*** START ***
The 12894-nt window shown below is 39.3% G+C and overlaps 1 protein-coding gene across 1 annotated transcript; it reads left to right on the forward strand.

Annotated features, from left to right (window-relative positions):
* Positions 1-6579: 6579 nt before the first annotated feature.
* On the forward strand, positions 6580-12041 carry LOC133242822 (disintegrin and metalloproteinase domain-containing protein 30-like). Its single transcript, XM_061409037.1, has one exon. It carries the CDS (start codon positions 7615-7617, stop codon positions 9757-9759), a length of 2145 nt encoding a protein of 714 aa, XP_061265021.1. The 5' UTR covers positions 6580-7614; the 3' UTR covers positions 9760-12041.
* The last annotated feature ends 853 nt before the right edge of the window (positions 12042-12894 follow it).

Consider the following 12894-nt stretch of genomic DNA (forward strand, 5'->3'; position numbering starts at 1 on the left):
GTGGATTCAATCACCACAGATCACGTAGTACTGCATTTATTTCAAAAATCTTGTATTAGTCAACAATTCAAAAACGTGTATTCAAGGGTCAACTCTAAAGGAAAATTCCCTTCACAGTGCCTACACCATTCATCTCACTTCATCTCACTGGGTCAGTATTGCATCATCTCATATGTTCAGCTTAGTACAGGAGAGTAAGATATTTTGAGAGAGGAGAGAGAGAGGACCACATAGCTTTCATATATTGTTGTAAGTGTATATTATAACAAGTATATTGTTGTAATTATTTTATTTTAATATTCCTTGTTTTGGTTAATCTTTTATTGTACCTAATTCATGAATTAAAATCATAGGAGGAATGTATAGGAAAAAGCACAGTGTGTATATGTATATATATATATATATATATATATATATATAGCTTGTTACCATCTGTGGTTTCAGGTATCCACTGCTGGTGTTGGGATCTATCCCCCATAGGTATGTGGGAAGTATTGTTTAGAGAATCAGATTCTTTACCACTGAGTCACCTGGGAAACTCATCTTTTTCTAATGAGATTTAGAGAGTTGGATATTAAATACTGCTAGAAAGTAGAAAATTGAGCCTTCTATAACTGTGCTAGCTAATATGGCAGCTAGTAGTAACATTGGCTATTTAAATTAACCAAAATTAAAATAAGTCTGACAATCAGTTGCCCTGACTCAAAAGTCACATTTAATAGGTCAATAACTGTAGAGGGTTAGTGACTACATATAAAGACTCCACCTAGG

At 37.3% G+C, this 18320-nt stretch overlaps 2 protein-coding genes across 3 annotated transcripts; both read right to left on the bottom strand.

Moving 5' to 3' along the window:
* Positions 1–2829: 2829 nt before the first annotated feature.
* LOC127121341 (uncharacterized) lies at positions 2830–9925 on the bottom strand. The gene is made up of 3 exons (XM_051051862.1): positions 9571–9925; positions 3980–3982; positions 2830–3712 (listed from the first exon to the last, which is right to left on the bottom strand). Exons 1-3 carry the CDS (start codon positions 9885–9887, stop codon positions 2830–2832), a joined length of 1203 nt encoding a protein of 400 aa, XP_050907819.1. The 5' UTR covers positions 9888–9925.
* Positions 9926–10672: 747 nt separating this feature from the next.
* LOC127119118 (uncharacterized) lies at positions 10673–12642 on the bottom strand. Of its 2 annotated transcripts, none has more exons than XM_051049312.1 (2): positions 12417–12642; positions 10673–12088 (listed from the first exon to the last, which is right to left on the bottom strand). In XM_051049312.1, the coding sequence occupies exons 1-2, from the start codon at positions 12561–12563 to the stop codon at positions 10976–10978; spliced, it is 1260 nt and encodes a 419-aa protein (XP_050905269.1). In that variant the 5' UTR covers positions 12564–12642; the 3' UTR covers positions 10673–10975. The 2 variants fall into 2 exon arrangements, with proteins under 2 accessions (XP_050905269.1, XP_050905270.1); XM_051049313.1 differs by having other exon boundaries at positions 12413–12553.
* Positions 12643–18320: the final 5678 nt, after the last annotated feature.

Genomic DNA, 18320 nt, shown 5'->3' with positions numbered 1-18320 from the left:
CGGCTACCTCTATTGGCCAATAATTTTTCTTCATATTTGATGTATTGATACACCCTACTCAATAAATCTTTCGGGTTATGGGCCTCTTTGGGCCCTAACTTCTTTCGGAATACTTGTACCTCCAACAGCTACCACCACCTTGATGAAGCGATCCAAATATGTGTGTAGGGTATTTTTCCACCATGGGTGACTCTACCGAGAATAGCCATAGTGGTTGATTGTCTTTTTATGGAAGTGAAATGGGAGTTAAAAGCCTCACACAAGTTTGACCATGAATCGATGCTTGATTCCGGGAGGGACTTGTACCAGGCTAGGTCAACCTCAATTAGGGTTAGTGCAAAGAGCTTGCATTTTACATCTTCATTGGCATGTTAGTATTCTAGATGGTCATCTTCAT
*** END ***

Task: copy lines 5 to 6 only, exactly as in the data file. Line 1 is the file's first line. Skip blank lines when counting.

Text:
* The last annotated feature ends 853 nt before the right edge of the window (positions 12042-12894 follow it).

Consider the following 12894-nt stretch of genomic DNA (forward strand, 5'->3'; position numbering starts at 1 on the left):